Viewers discretion: Girl breaks her neck while twerking at the club

A Jamaican lady was seen dancing with her neck and also twerking her waist alongside, but the unfortunate happened within a second. Do not watch the

video if you cannot withstand it. The body of the cervical vertebra (the bony part) is small relative to the vertebral foramen (the opening that accommodates the nerves of the spinal cord). The spinal cord is a long, thin bundle of nerves that extends from the brain and is enclosed and protected by the vertebral column.

Compared to the size of the cervical vertebrae, your head is fairly massive. It sits on top of the cervical spine like a fish bowl on the tip of a finger. Because of this arrangement, small muscles can produce significant effects by tipping the balance one way or another. And that is also the reason that multiple muscles and restraining ligaments guard the range of motion of your head, preventing it from going too far.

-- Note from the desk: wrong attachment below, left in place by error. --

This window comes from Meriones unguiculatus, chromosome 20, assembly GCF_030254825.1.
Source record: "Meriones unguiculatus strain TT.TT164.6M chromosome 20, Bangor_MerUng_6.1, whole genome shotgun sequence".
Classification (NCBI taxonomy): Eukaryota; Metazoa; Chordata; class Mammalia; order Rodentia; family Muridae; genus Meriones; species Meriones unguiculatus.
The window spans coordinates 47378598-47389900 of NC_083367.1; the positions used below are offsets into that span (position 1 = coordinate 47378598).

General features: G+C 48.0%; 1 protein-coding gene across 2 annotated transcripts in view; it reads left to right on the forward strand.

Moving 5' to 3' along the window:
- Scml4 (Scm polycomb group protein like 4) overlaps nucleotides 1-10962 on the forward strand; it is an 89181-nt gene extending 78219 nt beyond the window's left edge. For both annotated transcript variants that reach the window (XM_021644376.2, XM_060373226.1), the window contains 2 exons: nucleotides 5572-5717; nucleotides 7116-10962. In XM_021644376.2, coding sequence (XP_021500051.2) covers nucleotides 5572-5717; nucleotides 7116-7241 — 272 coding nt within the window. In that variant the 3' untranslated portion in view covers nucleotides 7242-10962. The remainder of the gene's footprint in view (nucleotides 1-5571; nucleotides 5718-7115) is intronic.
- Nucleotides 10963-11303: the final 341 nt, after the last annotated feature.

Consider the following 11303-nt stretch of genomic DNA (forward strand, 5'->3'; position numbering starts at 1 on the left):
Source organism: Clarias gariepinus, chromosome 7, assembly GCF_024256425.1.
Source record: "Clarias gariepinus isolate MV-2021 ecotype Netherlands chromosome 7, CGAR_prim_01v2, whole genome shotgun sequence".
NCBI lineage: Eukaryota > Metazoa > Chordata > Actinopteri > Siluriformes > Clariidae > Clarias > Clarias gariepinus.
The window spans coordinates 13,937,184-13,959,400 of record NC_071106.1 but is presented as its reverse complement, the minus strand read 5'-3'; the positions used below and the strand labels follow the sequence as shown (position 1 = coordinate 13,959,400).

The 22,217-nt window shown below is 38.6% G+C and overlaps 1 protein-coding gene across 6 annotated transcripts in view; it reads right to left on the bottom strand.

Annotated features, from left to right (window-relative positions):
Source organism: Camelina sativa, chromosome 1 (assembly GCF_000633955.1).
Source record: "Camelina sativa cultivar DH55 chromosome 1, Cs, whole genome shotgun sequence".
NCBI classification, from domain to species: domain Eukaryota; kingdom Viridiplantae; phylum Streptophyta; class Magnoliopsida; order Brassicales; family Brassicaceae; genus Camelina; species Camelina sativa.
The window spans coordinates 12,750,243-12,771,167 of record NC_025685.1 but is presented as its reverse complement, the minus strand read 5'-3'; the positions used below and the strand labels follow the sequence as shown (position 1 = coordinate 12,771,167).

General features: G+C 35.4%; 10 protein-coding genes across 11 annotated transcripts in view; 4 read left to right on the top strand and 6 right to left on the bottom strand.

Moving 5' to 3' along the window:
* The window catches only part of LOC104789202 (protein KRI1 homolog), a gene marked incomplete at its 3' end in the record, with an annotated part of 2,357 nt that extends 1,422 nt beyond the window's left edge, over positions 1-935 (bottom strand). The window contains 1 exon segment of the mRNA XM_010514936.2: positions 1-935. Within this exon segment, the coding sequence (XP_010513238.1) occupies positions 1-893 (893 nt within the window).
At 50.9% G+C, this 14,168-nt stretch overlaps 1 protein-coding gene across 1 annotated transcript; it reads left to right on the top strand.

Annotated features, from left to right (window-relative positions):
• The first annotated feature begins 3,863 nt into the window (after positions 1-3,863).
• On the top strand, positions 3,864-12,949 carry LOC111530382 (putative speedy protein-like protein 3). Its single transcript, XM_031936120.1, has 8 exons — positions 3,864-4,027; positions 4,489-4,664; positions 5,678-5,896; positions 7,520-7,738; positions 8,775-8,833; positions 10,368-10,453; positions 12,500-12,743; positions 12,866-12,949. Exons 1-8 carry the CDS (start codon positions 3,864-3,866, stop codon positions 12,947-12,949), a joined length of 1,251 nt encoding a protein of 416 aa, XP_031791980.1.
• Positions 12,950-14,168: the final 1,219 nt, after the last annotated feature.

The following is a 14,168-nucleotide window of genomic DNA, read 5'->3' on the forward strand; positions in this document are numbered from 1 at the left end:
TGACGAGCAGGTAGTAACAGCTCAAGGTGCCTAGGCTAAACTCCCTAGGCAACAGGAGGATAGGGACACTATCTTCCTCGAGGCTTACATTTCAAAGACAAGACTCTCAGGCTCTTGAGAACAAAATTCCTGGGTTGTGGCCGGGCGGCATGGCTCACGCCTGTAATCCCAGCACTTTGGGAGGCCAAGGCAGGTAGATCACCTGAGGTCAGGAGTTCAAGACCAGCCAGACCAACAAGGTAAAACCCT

In your day-to day life you move your head in a very predictable pattern, which is also the safest. It is natural for your head to move in a linear fashion. Circling the head is NOT a natural movement for the neck. When you move the head in an artificial circular pattern, you override the protective mechanism that your body has in place.

Below are some potential risks associated with neck circles, but first let’s take a look at what the cervical vertebra looks like. Each one of us has seven. Because of its delicate nature, the spinal cord needs to be isolated from bumps and blows – the task accomplished by the vertebral structures and surrounding ligaments, tendons and muscles. In addition, the spinal cord needs to be protected from the surrounding bony wall of the vertebrae themselves. The bony spinal canal normally has more than enough room for the spinal cord, but sometimes it can become smaller/narrower (called spinal stenosis). When that happens the bony structures of the vertebra can compress or pinch the nerves, which will show up as weakness, numbness or pain in the neck itself or anywhere along the nerve’s pathway.

 

 

 

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